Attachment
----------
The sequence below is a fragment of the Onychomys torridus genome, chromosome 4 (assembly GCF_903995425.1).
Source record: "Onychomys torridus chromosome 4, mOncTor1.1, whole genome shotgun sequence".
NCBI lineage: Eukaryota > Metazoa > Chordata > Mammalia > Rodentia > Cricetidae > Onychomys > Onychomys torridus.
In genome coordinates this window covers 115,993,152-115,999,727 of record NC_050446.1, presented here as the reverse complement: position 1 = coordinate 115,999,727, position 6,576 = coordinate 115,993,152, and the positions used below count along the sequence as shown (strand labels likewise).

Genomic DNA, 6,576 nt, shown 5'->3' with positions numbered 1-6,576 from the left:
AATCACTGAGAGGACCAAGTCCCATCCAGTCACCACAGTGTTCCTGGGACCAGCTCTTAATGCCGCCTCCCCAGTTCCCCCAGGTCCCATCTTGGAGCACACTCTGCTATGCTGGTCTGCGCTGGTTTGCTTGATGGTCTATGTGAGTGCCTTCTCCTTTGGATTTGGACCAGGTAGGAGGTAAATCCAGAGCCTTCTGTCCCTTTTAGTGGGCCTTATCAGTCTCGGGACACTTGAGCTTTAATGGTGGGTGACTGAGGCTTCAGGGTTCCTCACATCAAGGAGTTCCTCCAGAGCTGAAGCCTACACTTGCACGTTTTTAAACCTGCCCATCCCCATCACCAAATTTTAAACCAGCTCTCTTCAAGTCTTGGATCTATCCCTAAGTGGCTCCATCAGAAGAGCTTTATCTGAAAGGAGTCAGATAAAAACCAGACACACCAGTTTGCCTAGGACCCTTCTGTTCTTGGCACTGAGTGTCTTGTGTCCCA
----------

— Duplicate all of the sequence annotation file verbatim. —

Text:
The sequence below is a fragment of the Onychomys torridus genome, chromosome 4 (assembly GCF_903995425.1).
Source record: "Onychomys torridus chromosome 4, mOncTor1.1, whole genome shotgun sequence".
NCBI lineage: Eukaryota > Metazoa > Chordata > Mammalia > Rodentia > Cricetidae > Onychomys > Onychomys torridus.
In genome coordinates this window covers 115,993,152-115,999,727 of record NC_050446.1, presented here as the reverse complement: position 1 = coordinate 115,999,727, position 6,576 = coordinate 115,993,152, and the positions used below count along the sequence as shown (strand labels likewise).

Genomic DNA, 6,576 nt, shown 5'->3' with positions numbered 1-6,576 from the left:
AATCACTGAGAGGACCAAGTCCCATCCAGTCACCACAGTGTTCCTGGGACCAGCTCTTAATGCCGCCTCCCCAGTTCCCCCAGGTCCCATCTTGGAGCACACTCTGCTATGCTGGTCTGCGCTGGTTTGCTTGATGGTCTATGTGAGTGCCTTCTCCTTTGGATTTGGACCAGGTAGGAGGTAAATCCAGAGCCTTCTGTCCCTTTTAGTGGGCCTTATCAGTCTCGGGACACTTGAGCTTTAATGGTGGGTGACTGAGGCTTCAGGGTTCCTCACATCAAGGAGTTCCTCCAGAGCTGAAGCCTACACTTGCACGTTTTTAAACCTGCCCATCCCCATCACCAAATTTTAAACCAGCTCTCTTCAAGTCTTGGATCTATCCCTAAGTGGCTCCATCAGAAGAGCTTTATCTGAAAGGAGTCAGATAAAAACCAGACACACCAGTTTGCCTAGGACCCTTCTGTTCTTGGCACTGAGTGTCTTGTGTCCCA